DJ has that classic “He makes it look easy so he must not really be trying” aura about him. When you add in a few huge meltdowns that have cost him majors, his career is viewed by many to be disappointing. Doesn’t matter that he’s playing in, arguably, the most competitive time ever in the PGA. Or that he’s won 26 total tournaments and over $70 million. A guy that good should have won more, right? Since he is so laid back and not the most eloquent guy in the world, he’s viewed as a bit of a failure.

Which is insane. Look at those numbers again. Twenty-six wins, SEVENTY MILLION DOLLARS. I’m sure he’d like to have a couple of those Sunday rounds at majors back. But that’s still a great career even before adding his second major at Augusta.

The beauty of DJ is I don’t think he cares all that much. Yes, he wants to win, and those losses hurt. But from all accounts by those close to him, he has a very Zen outlook on life and doesn’t get hung up on either the highs or the lows.

I’m hoping this win frees him up a little and he can go on a nice run the next few years and nab 2–4 more majors before his game begins to fade. Now if we could just get Rory McIlroy contending in a major again…

Wichita State

So the Shockers and coach Gregg Marshall agreed to part ways yesterday after a series of reports detailed a long history of Marshall physically and verbally abusing players, his staff, and other Wichita State athletes.

Marshall always seemed like an absolute dick. I’ve heard stories from people who know people who would know that he’s an even bigger dick than his public persona suggests. These stories just confirm all of that.

I’m trying really hard to understand how he gets to walk away with $7.75 million. I know lawyers were involved, and someone on the WSU side decided letting him leave with that payout was better than getting into a legal battle. I’m wondering where those lawyers were when WSU was drawing up a contract that didn’t allow them to fire a guy for punching a player. Seems like someone missed a very important clause somewhere.

Just further proof of how messed up college sports are. I know athletics and academics are two different financial silos, but I’m sure those $7.75 million could have been spent much better ways around the WSU campus.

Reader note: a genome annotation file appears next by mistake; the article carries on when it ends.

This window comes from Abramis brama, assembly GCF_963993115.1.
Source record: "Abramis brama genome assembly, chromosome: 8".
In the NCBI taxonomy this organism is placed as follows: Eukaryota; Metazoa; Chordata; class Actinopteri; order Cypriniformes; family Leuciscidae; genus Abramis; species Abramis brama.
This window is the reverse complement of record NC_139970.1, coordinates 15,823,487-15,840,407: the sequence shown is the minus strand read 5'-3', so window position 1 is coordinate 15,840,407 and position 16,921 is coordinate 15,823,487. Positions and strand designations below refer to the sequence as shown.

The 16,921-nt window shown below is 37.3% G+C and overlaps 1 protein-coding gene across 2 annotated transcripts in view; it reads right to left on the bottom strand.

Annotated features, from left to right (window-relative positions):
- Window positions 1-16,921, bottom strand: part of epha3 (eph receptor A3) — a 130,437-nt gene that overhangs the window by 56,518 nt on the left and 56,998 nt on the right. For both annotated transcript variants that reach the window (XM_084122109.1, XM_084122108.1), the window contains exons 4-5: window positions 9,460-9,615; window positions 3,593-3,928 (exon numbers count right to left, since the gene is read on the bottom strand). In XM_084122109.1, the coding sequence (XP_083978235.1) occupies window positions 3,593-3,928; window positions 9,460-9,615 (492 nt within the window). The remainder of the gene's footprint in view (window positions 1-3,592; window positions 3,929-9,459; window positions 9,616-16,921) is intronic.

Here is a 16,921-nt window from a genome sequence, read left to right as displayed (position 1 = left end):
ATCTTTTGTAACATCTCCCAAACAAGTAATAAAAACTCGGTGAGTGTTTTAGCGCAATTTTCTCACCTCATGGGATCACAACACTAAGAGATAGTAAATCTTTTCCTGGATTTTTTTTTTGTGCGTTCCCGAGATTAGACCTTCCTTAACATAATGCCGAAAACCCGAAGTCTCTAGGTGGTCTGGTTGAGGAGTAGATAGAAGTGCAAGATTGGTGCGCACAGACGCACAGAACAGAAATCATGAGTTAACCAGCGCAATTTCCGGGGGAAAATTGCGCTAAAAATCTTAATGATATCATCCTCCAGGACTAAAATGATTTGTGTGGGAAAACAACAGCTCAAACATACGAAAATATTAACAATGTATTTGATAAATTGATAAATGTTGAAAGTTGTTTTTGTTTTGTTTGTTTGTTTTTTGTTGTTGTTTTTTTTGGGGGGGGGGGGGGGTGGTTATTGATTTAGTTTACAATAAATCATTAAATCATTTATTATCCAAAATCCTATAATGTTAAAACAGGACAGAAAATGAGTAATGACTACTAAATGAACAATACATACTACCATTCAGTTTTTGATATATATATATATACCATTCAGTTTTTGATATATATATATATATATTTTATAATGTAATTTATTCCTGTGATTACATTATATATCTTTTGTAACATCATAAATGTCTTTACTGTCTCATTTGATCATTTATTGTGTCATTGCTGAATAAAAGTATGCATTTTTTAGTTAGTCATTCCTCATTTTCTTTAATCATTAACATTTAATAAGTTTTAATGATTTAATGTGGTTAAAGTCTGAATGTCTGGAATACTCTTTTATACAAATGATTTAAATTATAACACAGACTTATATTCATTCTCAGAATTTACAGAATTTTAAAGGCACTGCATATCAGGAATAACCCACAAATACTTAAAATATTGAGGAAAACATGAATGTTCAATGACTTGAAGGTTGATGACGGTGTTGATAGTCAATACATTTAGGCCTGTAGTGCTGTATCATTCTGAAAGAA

Someone pointed out how when UConn fired Kevin Ollie a few years back, he didn’t get a big, fat payout like Marshall did. That was because Ollie broke some NCAA recruiting rules and got the program placed on probation. So apparently physically assaulting people is just fine since it won’t launch an NCAA investigation.

The sad part is that Gregg Marshall is going to take his $7.75 million, disappear for awhile, and when his agreement allows, emerge having “done some soul searching” with a “fresh new perspective” and some desperate school is going to offer him another truckload of cash to turn their program around.

It’s really a shame he didn’t take the Texas job a few years ago and really mess them up instead of poor Wichita State.

Excellence in Journalism

This is just incredible. Not just the story, but also how it was reported. This is A+++ journalism of a style that, sadly, just doesn’t exist anymore.

I have no memory of this, but apparently this story was a bit of a sensation in the 1990s, one of the first viral events on the Internet. It must not have trickled down to those of us who relied on AOL to be our gateway to the World Wide Web back then.

Weekend Notes

Several significant events in our house over the past few days. Let’s get caught up.


When I picked M up from school last Wednesday she had a weird look on her face. “Everyone says school is shutting down after this week,” she exclaimed. Apparently each day a few more kids were not showing up to class either because they were Covid positive or were quarantining because of close contact with a positive person. At least one teacher had tested positive as well.

Thursday the mayor and county health commissioner had their weekly Covid press conference. Numbers were rising at an alarming rate. What was most concerning was that the age group with the highest positivity rate was high schoolers. Because of that, all Marion County schools, public and private, were being ordered to move to virtual schooling no later than November 30 and to remain virtual until at least January 15. This makes sense given the numbers, although pretty much everyone agrees kids aren’t getting sick because of what is going on at school, but what they are doing outside of school.

S is home on Thursdays and we speculated how long each school would last.

St P’s answered first: they are going to try to make it to November 24. However, since that announcement two of our basketball teams have had to drop out of the city tournament because a fifth grade player and her dad that coaches the eighth graders were both positive. Luckily C wasn’t deemed to have close contact with the girls on the 8th grade team so she can remain in school. We’ve heard of several other St P’s students and a teacher who have tested positive since then. Not sure the odds are great we make it to Nov. 24.

CHS was quicker. Right after dismissal Thursday they announced that Friday would be their last day of in-person classes.